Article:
Calvin assumes new leadership role in combating spotted lanternfly threat

UNIVERSITY PARK, Pa. — Dennis Calvin, director of Penn State Extension and associate dean in the College of Agricultural Sciences since 2009, has assumed a new role overseeing the college's efforts to combat the invasive spotted lanternfly. His appointment, which comes with the title of associate dean and director of special programs, was effective July 1.

With Calvin's shift in responsibilities, Jeff Hyde, Penn State Extension associate director for programs, will serve as acting director of extension.

Penn State researchers and extension personnel are working closely with state and federal officials to develop strategies to contain and control the spotted lanternfly, which threatens agricultural sectors worth about $18 billion to Pennsylvania's economy. Scientists are racing to learn more about the pest's biology and behavior, and the U.S. Department of Agriculture awarded Penn State a $1.2 million grant to lead outreach and communication efforts across the state.

As populations of spotted lanternfly grow and spread, management of this insect likely will increase in complexity and intensity over the next few years, according to Rick Roush, dean of the College of Agricultural Sciences.

"The complexity of the challenge, the diverse array of expertise we're engaging across the college, and the close interaction with state and federal agencies creates a need for extensive coordination to address this issue effectively," he said.

Roush noted that Calvin is uniquely qualified to serve in this role due to his background and long-standing reputation in multiple facets of entomology and extension.

"Because of his efforts to position Penn State as a national leader in extension, Dr. Calvin is well known and highly regarded among universities and government agencies in neighboring states, which will be critical as we coordinate with them on matters such as trade and interstate transport," said Roush.

Native to Asia, the spotted lanternfly was found for the first time in the United States in Berks County in 2014 and since has spread throughout 13 counties in southeastern Pennsylvania — a region that the state Department of Agriculture has designated as a quarantine zone. The planthopper feeds on sap, weakening plants and leaving behind a sticky, sweet excrement called honeydew, which promotes the growth of sooty mold and attracts stinging insects.

"Because this is the first population of spotted lanternfly outside Asia, it's difficult to assess the magnitude of the threat that it presents, but it is potentially the worst introduced insect pest since the gypsy moth nearly 150 years ago," Roush said.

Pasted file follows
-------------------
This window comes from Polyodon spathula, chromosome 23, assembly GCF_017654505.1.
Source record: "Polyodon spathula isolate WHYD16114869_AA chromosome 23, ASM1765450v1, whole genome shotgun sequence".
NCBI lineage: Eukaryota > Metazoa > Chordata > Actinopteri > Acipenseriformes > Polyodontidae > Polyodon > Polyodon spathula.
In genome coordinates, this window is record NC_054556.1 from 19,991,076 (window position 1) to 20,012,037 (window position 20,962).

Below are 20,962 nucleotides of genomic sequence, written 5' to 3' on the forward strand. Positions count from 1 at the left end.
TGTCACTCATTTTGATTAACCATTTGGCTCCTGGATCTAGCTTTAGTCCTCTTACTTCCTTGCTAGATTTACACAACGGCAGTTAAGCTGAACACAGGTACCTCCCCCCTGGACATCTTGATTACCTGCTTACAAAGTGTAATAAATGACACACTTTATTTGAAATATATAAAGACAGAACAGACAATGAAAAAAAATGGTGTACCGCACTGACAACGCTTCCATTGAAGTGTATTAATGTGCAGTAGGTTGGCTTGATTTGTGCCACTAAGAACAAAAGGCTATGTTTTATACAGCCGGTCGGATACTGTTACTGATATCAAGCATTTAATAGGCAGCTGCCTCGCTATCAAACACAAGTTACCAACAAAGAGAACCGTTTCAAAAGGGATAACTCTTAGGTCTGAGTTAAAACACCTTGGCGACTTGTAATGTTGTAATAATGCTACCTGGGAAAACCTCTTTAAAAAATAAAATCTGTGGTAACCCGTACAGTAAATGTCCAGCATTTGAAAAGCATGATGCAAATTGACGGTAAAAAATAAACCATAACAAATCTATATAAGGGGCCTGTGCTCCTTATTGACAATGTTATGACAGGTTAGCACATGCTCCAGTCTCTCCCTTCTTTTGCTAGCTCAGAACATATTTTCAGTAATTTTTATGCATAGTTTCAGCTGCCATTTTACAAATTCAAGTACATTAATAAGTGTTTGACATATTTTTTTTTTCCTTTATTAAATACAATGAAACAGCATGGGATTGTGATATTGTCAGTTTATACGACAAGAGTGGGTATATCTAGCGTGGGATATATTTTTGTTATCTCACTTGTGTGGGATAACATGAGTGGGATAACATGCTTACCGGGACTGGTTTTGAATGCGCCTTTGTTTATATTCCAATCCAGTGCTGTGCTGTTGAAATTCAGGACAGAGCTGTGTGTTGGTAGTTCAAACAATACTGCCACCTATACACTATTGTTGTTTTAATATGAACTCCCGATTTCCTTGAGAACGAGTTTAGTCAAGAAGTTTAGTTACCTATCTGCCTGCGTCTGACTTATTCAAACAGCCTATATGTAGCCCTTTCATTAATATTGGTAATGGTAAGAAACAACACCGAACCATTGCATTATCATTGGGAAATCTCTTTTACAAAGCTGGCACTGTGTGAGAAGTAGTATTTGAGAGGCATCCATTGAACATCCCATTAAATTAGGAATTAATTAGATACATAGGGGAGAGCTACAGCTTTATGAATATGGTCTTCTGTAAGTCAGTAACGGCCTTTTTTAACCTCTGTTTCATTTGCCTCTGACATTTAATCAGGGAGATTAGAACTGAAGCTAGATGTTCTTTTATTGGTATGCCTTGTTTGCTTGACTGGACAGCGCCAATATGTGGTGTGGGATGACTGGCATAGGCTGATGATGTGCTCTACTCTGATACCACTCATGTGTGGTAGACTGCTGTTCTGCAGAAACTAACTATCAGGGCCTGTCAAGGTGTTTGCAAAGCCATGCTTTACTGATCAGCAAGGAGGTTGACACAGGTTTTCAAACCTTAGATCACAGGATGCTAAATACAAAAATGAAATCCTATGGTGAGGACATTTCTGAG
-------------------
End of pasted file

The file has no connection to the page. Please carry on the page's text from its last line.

"From what we know, the spotted lanternfly is a significant threat to Pennsylvania agriculture, landscapes and natural ecosystems," he said. "This includes grapes — which already have sustained heavy damage — and the tree-fruit, hardwood and nursery industries. Also threatened are outdoor recreation, backyard enjoyment and biodiversity."

As part of the partnership with the Pennsylvania Department of Agriculture and USDA, the Penn State Extension spotted lanternfly website is the primary hub for educational and management information. Extension also is working with the state to create online training to assist businesses in meeting quarantine permitting requirements and is staffing a spotted lanternfly toll-free hotline. In addition, College of Agricultural Sciences researchers are leading efforts to learn more about the insect's biology and control options.

Calvin joined the faculty of Penn State's entomology department in 1985. For 11 years, he led Penn State's integrated pest management, or IPM, program, which entailed developing and coordinating IPM initiatives and acting as a liaison with national, regional and state IPM groups.

His research has focused on modeling insect population dynamics and the effect that climatic uncertainty across the landscape plays in their management. He has developed expert systems and other computer-based decision-support systems for insect pest management in corn and alfalfa, and trained county-based extension educators, private consultants, farmers and agribusiness personnel in pest management for field and forage crops and stored products.

He received a bachelor's degree in agronomy and pest management from Iowa State University, and he earned his master's and doctoral degrees in entomology from Kansas State University.

Hyde, a professor of agricultural economics, has developed and delivered extension educational programs on topics such as farm business planning, marketing and human resource management. From 2008 to 2015, he led Penn State Extension's statewide ag entrepreneurship and economic/community development programs.

Before becoming associate director for programs — and then assuming the acting extension director position — Hyde served as associate head of the college's Department of Agricultural Economics, Sociology, and Education and as assistant to the director for special program initiatives for Penn State Extension. He earned a bachelor's degree from Frostburg (Maryland) State University and master's and doctoral degrees in agricultural economics from Purdue University.

Media Contacts: 
Last Updated July 18, 2018